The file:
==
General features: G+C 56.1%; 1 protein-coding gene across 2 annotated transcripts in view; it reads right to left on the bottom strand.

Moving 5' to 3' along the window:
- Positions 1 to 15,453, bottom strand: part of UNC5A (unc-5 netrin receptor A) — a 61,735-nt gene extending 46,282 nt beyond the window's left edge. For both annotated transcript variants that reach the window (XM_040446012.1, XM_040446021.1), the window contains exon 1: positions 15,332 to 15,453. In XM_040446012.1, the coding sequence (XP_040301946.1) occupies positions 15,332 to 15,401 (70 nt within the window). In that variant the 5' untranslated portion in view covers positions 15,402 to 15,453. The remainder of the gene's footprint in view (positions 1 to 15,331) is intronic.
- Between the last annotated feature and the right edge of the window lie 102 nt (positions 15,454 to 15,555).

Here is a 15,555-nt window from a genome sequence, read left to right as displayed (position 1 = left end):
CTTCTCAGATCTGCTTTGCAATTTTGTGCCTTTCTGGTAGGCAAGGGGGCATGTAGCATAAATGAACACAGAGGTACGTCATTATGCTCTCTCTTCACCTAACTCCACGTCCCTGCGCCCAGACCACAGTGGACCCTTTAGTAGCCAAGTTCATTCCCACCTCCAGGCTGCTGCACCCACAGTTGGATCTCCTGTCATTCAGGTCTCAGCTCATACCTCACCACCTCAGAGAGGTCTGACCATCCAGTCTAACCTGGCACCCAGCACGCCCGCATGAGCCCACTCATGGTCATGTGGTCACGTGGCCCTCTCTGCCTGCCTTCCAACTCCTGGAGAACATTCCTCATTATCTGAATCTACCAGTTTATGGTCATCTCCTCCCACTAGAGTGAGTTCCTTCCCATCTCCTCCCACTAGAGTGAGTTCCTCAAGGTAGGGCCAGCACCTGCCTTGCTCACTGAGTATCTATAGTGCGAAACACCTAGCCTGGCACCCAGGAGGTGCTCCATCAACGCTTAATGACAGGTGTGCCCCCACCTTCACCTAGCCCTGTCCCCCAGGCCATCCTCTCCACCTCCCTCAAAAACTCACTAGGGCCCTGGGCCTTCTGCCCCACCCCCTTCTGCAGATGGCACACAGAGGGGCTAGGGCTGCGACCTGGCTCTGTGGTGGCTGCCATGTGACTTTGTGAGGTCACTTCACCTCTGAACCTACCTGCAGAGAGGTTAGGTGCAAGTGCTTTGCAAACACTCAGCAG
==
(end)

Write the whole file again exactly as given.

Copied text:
General features: G+C 56.1%; 1 protein-coding gene across 2 annotated transcripts in view; it reads right to left on the bottom strand.

Moving 5' to 3' along the window:
- Positions 1 to 15,453, bottom strand: part of UNC5A (unc-5 netrin receptor A) — a 61,735-nt gene extending 46,282 nt beyond the window's left edge. For both annotated transcript variants that reach the window (XM_040446012.1, XM_040446021.1), the window contains exon 1: positions 15,332 to 15,453. In XM_040446012.1, the coding sequence (XP_040301946.1) occupies positions 15,332 to 15,401 (70 nt within the window). In that variant the 5' untranslated portion in view covers positions 15,402 to 15,453. The remainder of the gene's footprint in view (positions 1 to 15,331) is intronic.
- Between the last annotated feature and the right edge of the window lie 102 nt (positions 15,454 to 15,555).

Here is a 15,555-nt window from a genome sequence, read left to right as displayed (position 1 = left end):
CTTCTCAGATCTGCTTTGCAATTTTGTGCCTTTCTGGTAGGCAAGGGGGCATGTAGCATAAATGAACACAGAGGTACGTCATTATGCTCTCTCTTCACCTAACTCCACGTCCCTGCGCCCAGACCACAGTGGACCCTTTAGTAGCCAAGTTCATTCCCACCTCCAGGCTGCTGCACCCACAGTTGGATCTCCTGTCATTCAGGTCTCAGCTCATACCTCACCACCTCAGAGAGGTCTGACCATCCAGTCTAACCTGGCACCCAGCACGCCCGCATGAGCCCACTCATGGTCATGTGGTCACGTGGCCCTCTCTGCCTGCCTTCCAACTCCTGGAGAACATTCCTCATTATCTGAATCTACCAGTTTATGGTCATCTCCTCCCACTAGAGTGAGTTCCTTCCCATCTCCTCCCACTAGAGTGAGTTCCTCAAGGTAGGGCCAGCACCTGCCTTGCTCACTGAGTATCTATAGTGCGAAACACCTAGCCTGGCACCCAGGAGGTGCTCCATCAACGCTTAATGACAGGTGTGCCCCCACCTTCACCTAGCCCTGTCCCCCAGGCCATCCTCTCCACCTCCCTCAAAAACTCACTAGGGCCCTGGGCCTTCTGCCCCACCCCCTTCTGCAGATGGCACACAGAGGGGCTAGGGCTGCGACCTGGCTCTGTGGTGGCTGCCATGTGACTTTGTGAGGTCACTTCACCTCTGAACCTACCTGCAGAGAGGTTAGGTGCAAGTGCTTTGCAAACACTCAGCAG